25 June 2004

Le Monde, the prestigious Paris daily, wrote:

"The discovery of the black box in a (U.N. Headquarters) cabinet is either a tall story or a scandal with consequences. Despite the calm on the surface -- or possibly the attention diverted to Food- For-Oil, some quarters are still pondering certain questions relating to the Rwanda Massacres ten years ago. For example, why wasn't the crash of April 1994, that killed two African presidents and preceded the massacre of over 800,000 Africans in an area under U.N. peacekeeping mandate, investigated by U.N. officials directly responsible at the time? And why no effort was made to find out where the black box was? And why, when "a black box" was received, did no one try to pursue its contents further? Why was the box non-existent for ten years, yet suddenly discovered in a filing cabinet one day after a prominent French judge decided to vent his frustration in public? Why was the "first class foul up" pointing downwards rather than upwards, referring to two staff members who since left the organization! Why are we now admonished to the future and not look back in anger at the past? How come it turned out to be the wrong black box afterward?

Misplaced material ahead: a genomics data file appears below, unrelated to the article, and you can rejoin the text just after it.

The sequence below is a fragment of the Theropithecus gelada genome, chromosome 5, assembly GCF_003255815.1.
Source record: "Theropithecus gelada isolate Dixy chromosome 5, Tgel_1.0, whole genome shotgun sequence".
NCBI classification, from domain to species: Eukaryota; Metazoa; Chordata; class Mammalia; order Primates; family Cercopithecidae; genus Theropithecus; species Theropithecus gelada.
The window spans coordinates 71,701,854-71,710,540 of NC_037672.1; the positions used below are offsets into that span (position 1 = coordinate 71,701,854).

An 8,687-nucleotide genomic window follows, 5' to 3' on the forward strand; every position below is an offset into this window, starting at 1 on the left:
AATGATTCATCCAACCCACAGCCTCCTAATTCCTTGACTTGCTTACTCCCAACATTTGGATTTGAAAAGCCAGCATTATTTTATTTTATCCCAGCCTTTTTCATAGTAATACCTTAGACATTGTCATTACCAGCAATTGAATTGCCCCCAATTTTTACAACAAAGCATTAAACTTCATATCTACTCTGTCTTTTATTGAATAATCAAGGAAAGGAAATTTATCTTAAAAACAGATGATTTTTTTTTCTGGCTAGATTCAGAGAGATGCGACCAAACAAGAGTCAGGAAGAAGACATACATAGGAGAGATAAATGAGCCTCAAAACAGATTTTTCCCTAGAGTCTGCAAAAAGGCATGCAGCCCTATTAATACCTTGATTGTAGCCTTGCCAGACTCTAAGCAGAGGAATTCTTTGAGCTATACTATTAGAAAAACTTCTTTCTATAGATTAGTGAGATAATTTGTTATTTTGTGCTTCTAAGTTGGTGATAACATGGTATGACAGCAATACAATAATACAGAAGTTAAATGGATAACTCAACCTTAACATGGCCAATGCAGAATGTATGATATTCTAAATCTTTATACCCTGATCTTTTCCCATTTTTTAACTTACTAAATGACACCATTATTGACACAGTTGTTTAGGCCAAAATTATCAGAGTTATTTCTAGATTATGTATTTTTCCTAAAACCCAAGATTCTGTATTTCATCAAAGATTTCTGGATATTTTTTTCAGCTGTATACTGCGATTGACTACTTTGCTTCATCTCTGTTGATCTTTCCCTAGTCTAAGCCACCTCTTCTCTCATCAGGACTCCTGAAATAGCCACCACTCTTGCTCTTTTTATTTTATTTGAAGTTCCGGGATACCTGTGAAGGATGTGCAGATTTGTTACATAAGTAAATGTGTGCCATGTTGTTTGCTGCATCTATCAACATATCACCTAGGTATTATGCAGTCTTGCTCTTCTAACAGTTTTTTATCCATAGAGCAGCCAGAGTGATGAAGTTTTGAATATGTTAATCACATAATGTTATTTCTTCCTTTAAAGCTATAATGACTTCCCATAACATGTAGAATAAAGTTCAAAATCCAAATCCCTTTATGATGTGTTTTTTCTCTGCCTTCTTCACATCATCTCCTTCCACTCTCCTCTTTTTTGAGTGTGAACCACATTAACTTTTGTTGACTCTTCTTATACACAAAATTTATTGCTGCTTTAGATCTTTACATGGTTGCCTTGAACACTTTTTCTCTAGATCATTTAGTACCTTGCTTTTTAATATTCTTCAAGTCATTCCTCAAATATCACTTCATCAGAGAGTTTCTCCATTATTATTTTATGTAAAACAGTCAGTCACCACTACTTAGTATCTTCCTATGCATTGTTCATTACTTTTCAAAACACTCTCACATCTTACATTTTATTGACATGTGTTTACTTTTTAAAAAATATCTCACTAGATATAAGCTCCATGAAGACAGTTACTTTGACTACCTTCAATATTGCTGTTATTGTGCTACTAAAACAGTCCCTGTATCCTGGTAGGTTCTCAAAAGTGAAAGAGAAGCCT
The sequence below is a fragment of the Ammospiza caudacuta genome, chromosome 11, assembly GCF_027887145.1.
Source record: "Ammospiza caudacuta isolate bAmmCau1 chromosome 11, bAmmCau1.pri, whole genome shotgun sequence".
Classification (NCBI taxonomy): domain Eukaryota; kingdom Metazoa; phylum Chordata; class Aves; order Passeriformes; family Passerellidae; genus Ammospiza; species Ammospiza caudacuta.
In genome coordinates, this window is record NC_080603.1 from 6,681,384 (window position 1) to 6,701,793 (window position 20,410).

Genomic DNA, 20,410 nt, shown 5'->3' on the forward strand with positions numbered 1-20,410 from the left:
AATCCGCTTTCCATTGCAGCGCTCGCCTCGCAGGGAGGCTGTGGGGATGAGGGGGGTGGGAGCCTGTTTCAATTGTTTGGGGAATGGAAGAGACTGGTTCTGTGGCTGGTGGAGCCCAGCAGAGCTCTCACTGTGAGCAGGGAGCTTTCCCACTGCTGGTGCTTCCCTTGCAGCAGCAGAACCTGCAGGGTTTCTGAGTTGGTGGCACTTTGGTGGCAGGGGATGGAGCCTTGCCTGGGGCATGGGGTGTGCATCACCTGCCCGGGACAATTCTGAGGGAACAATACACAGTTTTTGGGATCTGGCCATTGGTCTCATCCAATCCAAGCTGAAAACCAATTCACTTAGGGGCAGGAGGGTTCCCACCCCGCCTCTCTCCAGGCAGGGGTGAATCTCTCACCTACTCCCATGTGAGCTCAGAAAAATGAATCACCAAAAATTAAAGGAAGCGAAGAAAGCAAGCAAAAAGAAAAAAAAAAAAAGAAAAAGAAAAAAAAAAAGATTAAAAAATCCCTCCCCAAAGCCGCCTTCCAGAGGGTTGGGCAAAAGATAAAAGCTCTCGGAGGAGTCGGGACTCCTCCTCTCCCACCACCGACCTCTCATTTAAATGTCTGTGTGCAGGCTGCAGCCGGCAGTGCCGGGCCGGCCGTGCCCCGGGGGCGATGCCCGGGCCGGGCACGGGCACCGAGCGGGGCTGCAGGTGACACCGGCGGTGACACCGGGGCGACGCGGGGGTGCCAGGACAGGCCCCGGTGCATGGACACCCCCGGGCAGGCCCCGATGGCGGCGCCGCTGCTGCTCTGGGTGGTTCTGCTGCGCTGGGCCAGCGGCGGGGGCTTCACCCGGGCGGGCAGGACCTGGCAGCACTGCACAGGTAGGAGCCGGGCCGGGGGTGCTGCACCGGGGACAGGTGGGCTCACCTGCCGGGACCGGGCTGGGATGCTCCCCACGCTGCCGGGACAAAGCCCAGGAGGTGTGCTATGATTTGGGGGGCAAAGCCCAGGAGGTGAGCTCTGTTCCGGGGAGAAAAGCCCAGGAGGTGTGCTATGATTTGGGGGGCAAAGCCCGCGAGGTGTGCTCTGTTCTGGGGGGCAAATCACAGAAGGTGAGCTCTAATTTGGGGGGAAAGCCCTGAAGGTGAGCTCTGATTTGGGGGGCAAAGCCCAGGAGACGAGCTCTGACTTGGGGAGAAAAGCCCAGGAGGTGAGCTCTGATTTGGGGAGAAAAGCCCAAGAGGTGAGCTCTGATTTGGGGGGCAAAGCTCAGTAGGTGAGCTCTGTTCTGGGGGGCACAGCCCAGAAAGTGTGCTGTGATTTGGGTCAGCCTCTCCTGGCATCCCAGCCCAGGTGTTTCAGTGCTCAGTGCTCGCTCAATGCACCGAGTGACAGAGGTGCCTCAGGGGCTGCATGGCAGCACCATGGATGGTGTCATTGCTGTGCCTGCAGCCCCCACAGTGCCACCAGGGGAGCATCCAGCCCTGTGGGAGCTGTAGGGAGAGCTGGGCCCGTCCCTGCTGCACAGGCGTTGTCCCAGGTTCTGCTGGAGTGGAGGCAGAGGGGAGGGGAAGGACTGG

More to the point, why the Rwanda Tribunal, which was established precisely to look into the failure of human justice (and possibly the catastrophic shortcomings of U.N. peacekeeping in Rwanda), did not look into the question?

The official response came on 12 March 2004 that it was "a judgment by then-Prosecutor Louise Arbour."

And where is Louise Arbour now? Just recently the then-Prosecutor was appointed by Kofi Annan, then-head of Peacekeeping and current Secretary General as U.N. High Commissioner for Human Rights. What a coincidence!"